• Parent Conferences: Fall (November) and Spring (March)
  • Additionally, teachers will communicate regularly about progress through a variety of means to parents and students.

How are reporting categories decided?
Reporting Categories group standards that are similar. In most cases, these standards were grouped together by the groups that created the standards.

How will this new grading system help me better understand/help my student?
This system allows teachers and parents to see specifically what strides a student is making toward an end of the year goal. Parents can see specifically what skills a student is working on, based on the reports. This system provides an advanced level of transparency between the district, the teacher, the parent, and ideally the student. This new level of transparency and understanding is ideal for an environment where all stakeholders are working together to meet the needs of the students.

 

How can I know if my student is on track?
The teacher will be able to communicate not only during conferences but through regular communications that your child is on track. It’s normal to expect a child to be at the ‘Beginning’/’Progressing’ level in the first part of the year. As the year progresses, you will notice your child scoring at the ‘Progressing’ and ‘Proficient’ level.

How can my student get Honor Roll?
There is no longer Honor Roll.

How will I know if my student isn’t successful?
During conferences, teachers will communicate to parents as early as possible if a child is struggling to meet the standards. If that is the case, the teacher will communicate how they are working to support the child to improve through a variety of interventions.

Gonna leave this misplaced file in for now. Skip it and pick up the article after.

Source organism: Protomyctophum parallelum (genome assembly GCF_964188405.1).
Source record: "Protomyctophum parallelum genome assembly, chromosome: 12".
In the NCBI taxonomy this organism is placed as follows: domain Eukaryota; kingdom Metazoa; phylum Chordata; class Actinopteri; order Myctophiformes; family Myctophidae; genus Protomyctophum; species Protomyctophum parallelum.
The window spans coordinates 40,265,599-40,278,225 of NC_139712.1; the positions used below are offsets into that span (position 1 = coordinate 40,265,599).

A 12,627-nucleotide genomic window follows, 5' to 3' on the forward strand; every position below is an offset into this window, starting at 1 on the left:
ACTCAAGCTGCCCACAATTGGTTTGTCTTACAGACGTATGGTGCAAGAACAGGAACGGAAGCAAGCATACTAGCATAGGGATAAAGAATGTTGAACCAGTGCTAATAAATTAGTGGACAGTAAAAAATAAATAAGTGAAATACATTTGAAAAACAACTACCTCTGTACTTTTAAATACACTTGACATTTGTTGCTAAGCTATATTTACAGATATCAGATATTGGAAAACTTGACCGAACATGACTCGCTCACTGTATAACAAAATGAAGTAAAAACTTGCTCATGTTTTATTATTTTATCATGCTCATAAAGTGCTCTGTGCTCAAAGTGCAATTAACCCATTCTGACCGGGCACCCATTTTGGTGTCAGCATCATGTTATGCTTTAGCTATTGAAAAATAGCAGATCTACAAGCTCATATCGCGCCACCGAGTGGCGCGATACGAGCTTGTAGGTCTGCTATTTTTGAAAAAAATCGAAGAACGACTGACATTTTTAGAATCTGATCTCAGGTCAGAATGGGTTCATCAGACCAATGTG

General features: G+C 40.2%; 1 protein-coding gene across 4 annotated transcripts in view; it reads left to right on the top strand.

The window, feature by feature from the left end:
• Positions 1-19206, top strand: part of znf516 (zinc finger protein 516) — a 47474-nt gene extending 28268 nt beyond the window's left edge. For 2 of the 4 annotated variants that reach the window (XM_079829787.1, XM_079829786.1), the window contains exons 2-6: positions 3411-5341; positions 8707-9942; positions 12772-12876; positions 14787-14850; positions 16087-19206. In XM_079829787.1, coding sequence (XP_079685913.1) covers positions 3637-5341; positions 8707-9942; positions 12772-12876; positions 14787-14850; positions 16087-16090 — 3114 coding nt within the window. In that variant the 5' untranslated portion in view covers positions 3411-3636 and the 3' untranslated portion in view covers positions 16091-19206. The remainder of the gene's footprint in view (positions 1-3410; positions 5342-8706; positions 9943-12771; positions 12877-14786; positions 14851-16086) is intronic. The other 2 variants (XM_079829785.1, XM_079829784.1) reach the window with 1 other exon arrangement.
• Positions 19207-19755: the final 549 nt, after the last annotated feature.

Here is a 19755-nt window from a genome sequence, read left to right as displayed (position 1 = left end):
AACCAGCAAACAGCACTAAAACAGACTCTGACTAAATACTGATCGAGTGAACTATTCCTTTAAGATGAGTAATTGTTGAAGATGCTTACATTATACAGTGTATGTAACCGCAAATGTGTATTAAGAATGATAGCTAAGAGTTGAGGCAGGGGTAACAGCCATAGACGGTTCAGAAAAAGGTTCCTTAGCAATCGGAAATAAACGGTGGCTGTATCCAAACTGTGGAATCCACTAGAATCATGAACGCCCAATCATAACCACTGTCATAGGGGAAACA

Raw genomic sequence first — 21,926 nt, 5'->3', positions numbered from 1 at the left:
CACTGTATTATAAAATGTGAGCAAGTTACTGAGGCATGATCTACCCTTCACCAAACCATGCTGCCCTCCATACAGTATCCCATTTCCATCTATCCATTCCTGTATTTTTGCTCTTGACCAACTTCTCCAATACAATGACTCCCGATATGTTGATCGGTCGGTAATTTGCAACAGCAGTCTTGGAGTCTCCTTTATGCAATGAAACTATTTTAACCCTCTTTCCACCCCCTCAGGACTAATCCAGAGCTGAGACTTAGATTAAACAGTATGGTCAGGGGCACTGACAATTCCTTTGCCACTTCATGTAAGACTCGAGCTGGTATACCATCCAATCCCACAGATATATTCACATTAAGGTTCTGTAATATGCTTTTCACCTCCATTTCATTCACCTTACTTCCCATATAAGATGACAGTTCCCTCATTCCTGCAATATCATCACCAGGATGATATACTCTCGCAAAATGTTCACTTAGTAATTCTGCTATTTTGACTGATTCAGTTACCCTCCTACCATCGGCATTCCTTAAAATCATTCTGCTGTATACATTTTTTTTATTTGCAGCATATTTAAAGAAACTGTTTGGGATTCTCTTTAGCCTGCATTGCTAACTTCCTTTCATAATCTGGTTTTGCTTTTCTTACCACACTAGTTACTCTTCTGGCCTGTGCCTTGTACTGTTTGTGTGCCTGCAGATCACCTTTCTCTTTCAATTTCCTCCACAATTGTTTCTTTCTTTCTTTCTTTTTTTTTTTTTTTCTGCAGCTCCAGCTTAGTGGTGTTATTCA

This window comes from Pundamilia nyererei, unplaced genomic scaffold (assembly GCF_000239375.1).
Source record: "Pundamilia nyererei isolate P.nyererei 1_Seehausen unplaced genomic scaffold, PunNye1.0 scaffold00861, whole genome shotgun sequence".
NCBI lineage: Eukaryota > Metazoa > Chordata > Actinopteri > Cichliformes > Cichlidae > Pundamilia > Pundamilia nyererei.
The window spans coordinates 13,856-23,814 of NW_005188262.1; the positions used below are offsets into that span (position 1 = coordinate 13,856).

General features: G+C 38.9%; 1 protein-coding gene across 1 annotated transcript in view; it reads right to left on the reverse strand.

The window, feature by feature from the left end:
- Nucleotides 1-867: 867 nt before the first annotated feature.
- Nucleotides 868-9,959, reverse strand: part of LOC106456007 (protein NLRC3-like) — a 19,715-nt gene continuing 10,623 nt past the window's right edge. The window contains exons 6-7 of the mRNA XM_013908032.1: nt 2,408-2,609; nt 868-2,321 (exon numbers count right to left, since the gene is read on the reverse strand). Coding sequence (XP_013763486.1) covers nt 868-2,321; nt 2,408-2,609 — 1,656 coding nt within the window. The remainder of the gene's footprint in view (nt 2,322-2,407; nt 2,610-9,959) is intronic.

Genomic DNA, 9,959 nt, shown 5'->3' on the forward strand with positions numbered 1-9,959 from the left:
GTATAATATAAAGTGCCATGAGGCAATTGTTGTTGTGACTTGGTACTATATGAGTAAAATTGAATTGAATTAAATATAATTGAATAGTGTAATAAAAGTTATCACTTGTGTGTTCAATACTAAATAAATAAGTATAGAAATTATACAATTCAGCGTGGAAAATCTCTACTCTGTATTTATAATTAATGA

How can my student get a Beyond?
While the main goal of Mastery-Based Learning is for a student to be proficient on grade level standards, students who have already achieved a proficient will occasionally be given the opportunity to achieve a beyond on assessments. For a student to achieve a beyond, the must be performing at a level that is well beyond their grade level expectations in many standards.

 

What is the “Power Law”
The Power Law is a calculation that accounts for both the assessment score and the date of the assessment. It produces a score that more accurately represents a students’ learning than a traditional grading system. It gives more weight to the most recent assignment that a student has completed. The calculation does not punish students for the time it takes for them to learn a skill.

What is the Natural Learning Curve?
The Natural Learning Curve is the understanding that growth occurs over time. As with all things, when someone is introduced to something new, like learning to play the guitar, they will be at a beginning level. However, as instruction and practice is provided and learning occurs, they will improve their skills towards mastery. As students demonstrate their understanding of the concepts within the standard, the more accurate our understanding of student learning becomes. This reinforces the understanding that it will be common for students to be at a beginning or progressing level at the outset of the year with the goal of being proficient by the end of the year.